Another great adventure.

What is Ironman?

ironman_70_3_uk

An Ironman Triathlon is one of a series of long-distance triathlon races organised by the World Triathlon Corporation (WTC), a subsidiary of the Chinese Wanda Group, consisting of a 2.4-mile (3.86 km) swim, a 112-mile (180.25 km) bicycle ride and a marathon 26.2-mile (42.16 km) run, raced in that order and without a break. It is widely considered one of the most difficult one day sporting events in the world.

Wanda bought Ironman Races for $650 million dollars in August 2015 and estimates it will bring in $185 a year. Ironman hosts 200 events in 27 countries and has approximately 250,000 registered athletes.

Most Ironman events have a strict time limit of 17 hours to complete the race. Any participant who manages to complete the triathlon within these timings becomes an Ironman.

Athletes range from 18 to over 80 and from all different walks of life and athletic backgrounds. The mind is a powerful element of triathlon and mental strength is vital. An Ironman triathlon is arguably the most difficult one-day sporting event in the world, but if you have an open mind and the drive, you can do it. Anything is possible!

The name “Ironman Triathlon” is also associated with the original Ironman triathlon which is now the Ironman World Championship. Held in Kailua-Kona, the world championship has been held annually in Hawaii since 1978 (with an additional race in 1982) and is preceded by a series of qualifying Ironman events. The Ironman World Championships have become known for their gruelling length and harsh race conditions,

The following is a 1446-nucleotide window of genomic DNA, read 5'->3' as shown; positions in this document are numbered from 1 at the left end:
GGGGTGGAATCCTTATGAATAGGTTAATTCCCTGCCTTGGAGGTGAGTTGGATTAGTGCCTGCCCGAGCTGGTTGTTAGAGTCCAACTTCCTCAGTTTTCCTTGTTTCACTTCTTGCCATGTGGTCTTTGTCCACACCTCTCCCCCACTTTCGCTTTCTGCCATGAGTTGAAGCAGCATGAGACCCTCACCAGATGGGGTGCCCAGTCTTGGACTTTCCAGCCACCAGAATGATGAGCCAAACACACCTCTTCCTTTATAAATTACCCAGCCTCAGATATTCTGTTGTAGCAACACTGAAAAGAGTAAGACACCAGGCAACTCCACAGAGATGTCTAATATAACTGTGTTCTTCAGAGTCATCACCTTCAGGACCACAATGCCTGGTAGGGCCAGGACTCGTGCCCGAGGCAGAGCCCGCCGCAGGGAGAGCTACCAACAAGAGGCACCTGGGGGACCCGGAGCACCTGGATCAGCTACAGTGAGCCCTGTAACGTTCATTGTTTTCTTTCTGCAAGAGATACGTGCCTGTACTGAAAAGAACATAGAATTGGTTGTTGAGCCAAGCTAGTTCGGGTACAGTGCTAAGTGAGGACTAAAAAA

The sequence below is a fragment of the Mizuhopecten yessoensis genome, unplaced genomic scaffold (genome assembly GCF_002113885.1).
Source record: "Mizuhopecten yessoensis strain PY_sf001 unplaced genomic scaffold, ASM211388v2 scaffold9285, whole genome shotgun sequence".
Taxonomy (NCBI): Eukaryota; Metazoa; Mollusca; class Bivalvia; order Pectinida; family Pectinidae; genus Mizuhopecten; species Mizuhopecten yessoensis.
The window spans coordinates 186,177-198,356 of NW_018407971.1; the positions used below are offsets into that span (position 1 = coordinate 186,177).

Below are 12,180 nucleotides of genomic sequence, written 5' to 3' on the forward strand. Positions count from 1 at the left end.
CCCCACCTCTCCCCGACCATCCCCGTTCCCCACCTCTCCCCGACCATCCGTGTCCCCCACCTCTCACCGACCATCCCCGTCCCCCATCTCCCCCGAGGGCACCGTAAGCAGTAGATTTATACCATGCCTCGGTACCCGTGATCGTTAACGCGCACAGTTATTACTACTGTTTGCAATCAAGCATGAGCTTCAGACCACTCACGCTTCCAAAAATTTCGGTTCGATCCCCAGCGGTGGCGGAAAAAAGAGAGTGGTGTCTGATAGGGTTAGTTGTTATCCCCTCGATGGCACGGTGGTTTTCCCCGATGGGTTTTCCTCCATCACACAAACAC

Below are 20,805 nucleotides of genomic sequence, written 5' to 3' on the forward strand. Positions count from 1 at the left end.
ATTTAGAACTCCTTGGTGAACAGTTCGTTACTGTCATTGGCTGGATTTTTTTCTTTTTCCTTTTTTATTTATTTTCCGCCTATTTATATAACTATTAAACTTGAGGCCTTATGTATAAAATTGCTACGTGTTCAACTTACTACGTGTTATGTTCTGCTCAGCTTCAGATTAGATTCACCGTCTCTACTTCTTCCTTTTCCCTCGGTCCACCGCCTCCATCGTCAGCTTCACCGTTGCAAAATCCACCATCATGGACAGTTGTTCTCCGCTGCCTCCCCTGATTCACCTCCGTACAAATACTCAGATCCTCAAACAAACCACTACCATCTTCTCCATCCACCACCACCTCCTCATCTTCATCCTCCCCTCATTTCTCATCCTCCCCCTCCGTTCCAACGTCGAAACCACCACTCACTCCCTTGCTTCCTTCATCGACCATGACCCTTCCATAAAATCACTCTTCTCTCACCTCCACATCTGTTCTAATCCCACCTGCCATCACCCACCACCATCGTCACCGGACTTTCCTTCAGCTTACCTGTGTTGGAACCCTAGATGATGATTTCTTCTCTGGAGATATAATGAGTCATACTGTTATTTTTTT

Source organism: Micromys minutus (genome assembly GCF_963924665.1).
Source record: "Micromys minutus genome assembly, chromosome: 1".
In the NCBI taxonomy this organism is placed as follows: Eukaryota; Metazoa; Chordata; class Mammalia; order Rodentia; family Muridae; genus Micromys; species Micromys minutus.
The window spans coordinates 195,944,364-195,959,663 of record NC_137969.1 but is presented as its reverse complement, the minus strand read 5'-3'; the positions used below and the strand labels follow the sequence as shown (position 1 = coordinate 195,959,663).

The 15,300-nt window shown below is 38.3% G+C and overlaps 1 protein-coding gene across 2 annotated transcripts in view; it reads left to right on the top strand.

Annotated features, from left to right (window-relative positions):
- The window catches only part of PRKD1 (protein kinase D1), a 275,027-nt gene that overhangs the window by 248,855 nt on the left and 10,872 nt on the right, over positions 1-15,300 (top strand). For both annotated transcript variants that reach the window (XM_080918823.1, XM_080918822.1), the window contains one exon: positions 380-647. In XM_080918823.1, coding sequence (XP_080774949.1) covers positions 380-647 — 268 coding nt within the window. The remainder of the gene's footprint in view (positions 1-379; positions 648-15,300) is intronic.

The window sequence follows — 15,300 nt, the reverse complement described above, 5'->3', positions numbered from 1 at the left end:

Other races exist that are of the same distance as an Ironman triathlon but are not produced, owned, or licensed by the World Triathlon Corporation. Such races include The Challenge Family series, Challenge Roth and many other long course events that are now established as part of the racing calendar such as Race New Forest, Brutal Triathlons, Castle Triathlon, The Outlaw and Xtreme. The main rival to Ironman has been the Challenge Family. They organise 44 full and half distance triathlons worldwide. They are a smaller family company based in Roth, Germany.

So Ironman is a worldwide profit making company. It is an international brand. Your entry fee – (typically £240 for a 70.3 event and £450 for a full Ironman) is set at a commercial rate to make money for this company. Ironman also attracts sponsors. This year Sketchers are their shoe sponsor and Arena are their swim sponsor.